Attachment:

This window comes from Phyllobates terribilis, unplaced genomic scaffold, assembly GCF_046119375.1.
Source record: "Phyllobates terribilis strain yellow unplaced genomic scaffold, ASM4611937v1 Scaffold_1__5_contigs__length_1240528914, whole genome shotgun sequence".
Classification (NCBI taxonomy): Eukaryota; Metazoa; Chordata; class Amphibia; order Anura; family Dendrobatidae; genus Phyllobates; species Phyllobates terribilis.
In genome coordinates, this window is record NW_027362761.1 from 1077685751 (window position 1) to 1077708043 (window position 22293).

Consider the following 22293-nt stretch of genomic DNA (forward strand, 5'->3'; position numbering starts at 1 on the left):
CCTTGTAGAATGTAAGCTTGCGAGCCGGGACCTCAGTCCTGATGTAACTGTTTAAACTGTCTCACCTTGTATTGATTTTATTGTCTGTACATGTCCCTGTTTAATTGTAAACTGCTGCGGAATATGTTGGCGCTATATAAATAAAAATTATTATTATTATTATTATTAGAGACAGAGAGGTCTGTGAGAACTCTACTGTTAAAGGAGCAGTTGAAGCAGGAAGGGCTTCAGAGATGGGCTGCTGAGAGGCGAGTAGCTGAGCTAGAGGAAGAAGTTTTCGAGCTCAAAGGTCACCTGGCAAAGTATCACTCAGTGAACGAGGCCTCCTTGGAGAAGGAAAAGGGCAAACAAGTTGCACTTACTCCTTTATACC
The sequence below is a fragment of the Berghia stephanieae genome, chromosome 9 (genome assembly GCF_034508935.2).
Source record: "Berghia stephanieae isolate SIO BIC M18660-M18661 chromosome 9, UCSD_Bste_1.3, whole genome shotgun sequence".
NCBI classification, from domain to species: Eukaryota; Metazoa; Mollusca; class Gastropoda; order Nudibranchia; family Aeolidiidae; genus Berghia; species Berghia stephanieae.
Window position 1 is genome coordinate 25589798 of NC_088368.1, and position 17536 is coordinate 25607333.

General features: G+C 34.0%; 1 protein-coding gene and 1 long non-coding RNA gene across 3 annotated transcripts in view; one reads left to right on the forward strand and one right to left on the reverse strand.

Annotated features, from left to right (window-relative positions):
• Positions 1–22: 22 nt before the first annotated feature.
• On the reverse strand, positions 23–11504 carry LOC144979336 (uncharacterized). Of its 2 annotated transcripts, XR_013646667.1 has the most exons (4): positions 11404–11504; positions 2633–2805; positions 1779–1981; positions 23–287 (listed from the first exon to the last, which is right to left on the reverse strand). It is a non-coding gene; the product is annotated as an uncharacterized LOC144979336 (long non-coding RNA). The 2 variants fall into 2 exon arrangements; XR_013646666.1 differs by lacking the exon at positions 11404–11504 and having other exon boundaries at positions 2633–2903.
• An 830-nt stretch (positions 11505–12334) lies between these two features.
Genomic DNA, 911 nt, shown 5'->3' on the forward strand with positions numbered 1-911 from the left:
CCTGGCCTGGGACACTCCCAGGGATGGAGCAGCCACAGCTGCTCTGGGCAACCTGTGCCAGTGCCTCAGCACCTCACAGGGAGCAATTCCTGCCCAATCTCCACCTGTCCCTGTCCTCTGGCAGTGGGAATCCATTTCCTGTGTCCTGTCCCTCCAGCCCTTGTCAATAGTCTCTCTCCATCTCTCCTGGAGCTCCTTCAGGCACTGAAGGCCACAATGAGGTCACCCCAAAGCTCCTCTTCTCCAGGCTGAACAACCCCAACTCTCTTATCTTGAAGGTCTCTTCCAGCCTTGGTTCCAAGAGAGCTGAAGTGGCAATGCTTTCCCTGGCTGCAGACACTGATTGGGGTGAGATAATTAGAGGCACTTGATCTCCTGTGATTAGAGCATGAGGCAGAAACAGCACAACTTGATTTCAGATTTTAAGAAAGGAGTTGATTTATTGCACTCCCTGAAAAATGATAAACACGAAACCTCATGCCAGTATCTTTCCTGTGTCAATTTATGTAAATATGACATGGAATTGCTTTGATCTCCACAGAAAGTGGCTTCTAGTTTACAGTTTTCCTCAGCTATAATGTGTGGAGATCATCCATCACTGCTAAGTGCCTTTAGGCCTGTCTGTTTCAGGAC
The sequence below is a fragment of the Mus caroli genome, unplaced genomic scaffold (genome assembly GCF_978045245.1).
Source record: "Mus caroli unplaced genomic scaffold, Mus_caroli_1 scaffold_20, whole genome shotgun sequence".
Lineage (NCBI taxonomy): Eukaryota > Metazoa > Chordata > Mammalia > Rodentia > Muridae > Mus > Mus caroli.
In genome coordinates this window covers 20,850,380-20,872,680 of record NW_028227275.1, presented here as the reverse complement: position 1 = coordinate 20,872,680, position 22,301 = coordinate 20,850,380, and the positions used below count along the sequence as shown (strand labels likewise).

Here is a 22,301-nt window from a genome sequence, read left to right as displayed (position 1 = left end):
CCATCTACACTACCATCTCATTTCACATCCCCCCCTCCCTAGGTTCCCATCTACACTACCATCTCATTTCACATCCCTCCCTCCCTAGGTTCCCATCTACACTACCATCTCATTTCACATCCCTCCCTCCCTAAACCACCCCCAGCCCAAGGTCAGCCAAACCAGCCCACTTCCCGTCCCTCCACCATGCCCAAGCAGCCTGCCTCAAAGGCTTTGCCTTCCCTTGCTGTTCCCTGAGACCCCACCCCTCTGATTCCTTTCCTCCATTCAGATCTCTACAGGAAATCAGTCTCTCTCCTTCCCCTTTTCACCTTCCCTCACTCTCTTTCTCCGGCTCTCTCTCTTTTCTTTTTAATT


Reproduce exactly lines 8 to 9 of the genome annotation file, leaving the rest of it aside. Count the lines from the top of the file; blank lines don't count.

Source record: "Berghia stephanieae isolate SIO BIC M18660-M18661 chromosome 9, UCSD_Bste_1.3, whole genome shotgun sequence".
NCBI classification, from domain to species: Eukaryota; Metazoa; Mollusca; class Gastropoda; order Nudibranchia; family Aeolidiidae; genus Berghia; species Berghia stephanieae.